Hurricane season begins June 1 -- how bad will it be?
The National Oceanic and Atmospheric Administration released today its official outlook for the Atlantic hurricane season, and the forecast is pretty much in line with predictions issued last month. According to the NOAA, there is a 90 percent chance of a near or above normal season.
The outlook, which is produced by scientists at the NOAA's Climate Prediction Center, National Hurricane Center and Hurricane Research Division, states that an above normal season is most likely (65 percent chance), but that there is also a 25 percent chance of a near normal season and a meager 10 percent chance of a below normal season.
Climate patterns suggest that there will be 12 to 16 named storms; of these, 6 to 9 are expected to become hurricanes, and 2 to 5 major hurricanes (Category Three strength or higher). To put these numbers in perspective, consider that an average season produces 11 named storms, including six hurricanes -- two of which are considered major. Last year, 14 named storms formed in the Atlantic; there were six hurricanes (two of which were major). Of note, of course, is Category Five Hurricane Dean, which made landfall near Costa Maya, causing major damage to the port. Costa Maya is reopening in July, almost a year after Dean struck.
So what does this mean for cruise travelers? First of all, it's important to keep in mind that there's no such thing as total accuracy when it comes to grasping Mother Nature. In both 2006 and 2007, the number and severity of actual hurricanes fell short of forecasters' expectations, prompting them to revise their predictions mid-season -- and causing premature worry among cruisers still reeling from 2005, the most active season on record. Also, even during an "above normal" season, the chances of your particular voyage being affected by a storm are slim -- and, if you're willing to take the risk, you'll likely score a great deal.
Here are some more helpful facts and figures:
The season officially runs from June 1 through November 30, with the peak falling between mid-August and late October -- prepare to be flexible if booking cruises in the Caribbean or along the Atlantic. Itineraries could change suddenly (and cruise lines are not obligated to compensate passengers when ports are canceled due to weather).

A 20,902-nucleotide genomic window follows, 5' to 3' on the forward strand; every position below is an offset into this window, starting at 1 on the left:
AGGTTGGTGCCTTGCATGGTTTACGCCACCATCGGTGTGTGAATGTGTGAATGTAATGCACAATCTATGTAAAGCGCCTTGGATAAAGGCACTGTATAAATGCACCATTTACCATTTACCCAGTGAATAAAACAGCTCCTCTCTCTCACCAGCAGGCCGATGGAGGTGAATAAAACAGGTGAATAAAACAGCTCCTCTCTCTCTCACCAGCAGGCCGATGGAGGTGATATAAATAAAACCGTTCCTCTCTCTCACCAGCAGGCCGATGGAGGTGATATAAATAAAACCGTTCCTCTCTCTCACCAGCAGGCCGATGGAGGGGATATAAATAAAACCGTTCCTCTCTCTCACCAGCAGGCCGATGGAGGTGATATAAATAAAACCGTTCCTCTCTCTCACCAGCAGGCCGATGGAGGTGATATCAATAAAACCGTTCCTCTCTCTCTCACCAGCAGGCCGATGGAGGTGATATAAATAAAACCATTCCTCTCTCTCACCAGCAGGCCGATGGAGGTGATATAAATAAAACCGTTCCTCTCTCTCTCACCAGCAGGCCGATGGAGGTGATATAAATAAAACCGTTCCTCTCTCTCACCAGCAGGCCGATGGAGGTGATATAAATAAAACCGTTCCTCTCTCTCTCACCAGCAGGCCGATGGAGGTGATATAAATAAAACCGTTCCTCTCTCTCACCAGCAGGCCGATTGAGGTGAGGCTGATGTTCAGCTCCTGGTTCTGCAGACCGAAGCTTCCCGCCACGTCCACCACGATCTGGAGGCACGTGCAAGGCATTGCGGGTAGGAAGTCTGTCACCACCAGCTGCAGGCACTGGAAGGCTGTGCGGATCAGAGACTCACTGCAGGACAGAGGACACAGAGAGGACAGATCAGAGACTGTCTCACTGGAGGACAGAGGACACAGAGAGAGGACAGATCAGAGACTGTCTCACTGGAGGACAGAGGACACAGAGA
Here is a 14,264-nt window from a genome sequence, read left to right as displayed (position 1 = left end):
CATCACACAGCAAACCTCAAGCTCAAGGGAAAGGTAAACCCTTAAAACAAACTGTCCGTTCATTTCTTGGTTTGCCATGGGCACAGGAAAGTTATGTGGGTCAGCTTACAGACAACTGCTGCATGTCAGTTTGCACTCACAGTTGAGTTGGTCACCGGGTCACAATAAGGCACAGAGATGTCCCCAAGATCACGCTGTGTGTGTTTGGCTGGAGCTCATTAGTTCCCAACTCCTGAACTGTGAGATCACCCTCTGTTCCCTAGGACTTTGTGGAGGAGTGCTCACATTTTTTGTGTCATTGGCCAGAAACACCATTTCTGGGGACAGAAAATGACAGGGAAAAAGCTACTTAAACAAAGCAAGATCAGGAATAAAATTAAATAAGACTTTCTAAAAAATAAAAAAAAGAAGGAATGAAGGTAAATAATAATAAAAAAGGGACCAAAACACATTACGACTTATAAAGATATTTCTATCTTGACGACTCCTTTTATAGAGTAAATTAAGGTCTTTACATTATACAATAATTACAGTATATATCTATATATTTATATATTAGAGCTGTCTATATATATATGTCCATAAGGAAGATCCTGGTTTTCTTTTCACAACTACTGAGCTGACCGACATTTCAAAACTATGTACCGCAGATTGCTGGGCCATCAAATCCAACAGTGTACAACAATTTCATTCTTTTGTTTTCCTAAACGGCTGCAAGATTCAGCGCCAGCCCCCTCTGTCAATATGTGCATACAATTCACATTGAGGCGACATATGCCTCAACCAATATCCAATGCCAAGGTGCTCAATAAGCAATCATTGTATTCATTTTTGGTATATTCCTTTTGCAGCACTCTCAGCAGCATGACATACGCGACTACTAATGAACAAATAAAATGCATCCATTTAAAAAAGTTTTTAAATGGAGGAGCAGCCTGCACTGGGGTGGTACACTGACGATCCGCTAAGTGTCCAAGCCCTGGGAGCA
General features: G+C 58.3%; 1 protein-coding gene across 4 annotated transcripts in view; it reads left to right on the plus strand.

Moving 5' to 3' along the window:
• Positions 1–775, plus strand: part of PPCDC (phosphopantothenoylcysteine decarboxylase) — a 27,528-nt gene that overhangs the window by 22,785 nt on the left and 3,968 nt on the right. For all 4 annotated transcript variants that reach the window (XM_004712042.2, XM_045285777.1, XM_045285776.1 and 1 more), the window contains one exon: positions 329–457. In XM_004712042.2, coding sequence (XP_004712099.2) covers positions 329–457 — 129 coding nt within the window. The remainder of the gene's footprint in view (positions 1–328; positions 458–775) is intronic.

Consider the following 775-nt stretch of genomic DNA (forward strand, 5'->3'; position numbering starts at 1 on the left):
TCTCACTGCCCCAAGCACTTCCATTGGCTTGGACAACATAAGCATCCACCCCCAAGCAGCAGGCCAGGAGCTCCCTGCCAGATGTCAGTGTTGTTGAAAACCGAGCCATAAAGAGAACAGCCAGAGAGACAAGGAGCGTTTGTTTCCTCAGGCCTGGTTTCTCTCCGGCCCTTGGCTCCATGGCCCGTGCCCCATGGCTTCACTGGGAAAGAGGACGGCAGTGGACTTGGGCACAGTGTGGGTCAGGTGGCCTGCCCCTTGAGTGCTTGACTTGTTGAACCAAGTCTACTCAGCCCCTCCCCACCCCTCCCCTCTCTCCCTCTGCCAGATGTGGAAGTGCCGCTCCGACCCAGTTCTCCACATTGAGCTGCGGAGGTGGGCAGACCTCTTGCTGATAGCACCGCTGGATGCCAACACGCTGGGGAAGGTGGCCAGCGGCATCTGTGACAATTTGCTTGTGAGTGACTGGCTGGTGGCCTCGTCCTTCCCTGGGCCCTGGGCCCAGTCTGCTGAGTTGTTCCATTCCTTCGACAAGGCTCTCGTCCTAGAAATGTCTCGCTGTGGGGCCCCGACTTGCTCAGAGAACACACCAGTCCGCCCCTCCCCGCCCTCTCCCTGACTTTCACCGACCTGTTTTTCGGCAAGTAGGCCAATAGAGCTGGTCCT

May 25 - 31 is National Hurricane Preparedness Week, and forecasters and emergency officials are urging people to make preparations now. For people who live in East and Gulf coastal areas, as well as cruise regions such as the Caribbean, Bermuda and the Bahamas, this means having a plan for dealing with storm surges, high winds, tornadoes and flooding. Travelers calling at or departing from these areas should be doubly aware of potential itinerary changes.
Also be aware that disruption could extend beyond missing a port or two. In the past, hurricanes struck Florida's coast and the Gulf Coast, and cruises were canceled, abbreviated or even lengthened (when ships couldn't come in from the sea).
Read more about last year's season in our 2007 hurricane wrap-up -- and be sure to bookmark Cruise Critic's new and improved Hurricane Zone! We took the Zone back to the drawing board and redesigned it to make it easier than ever to find storm-related news, features, message board discussions and up-to-the-minute itinerary changes -- as well as hot deals on hurricane season sailings.
--by Melissa Baldwin, Managing Editor
Your Ultimate Cruise Guide
- Find A Cruise
- Cruises to
- All Destinations
- Alaska Cruises
- Australia & New Zealand
- Bahamas Cruises
- Canada & New England
- Caribbean Cruises
- Caribbean - Eastern
- Caribbean - Southern
- Caribbean - Western
- Europe Cruises
- Europe - Baltic Sea
- Europe - British Isles & Western
- Europe - Eastern Mediterranean
- Europe - Western Mediterranean
- Mexican Riviera
- Panama Canal
- How to Cruise
The Predictions Are In: Atlantic Hurricane Season 2008
May 22, 2008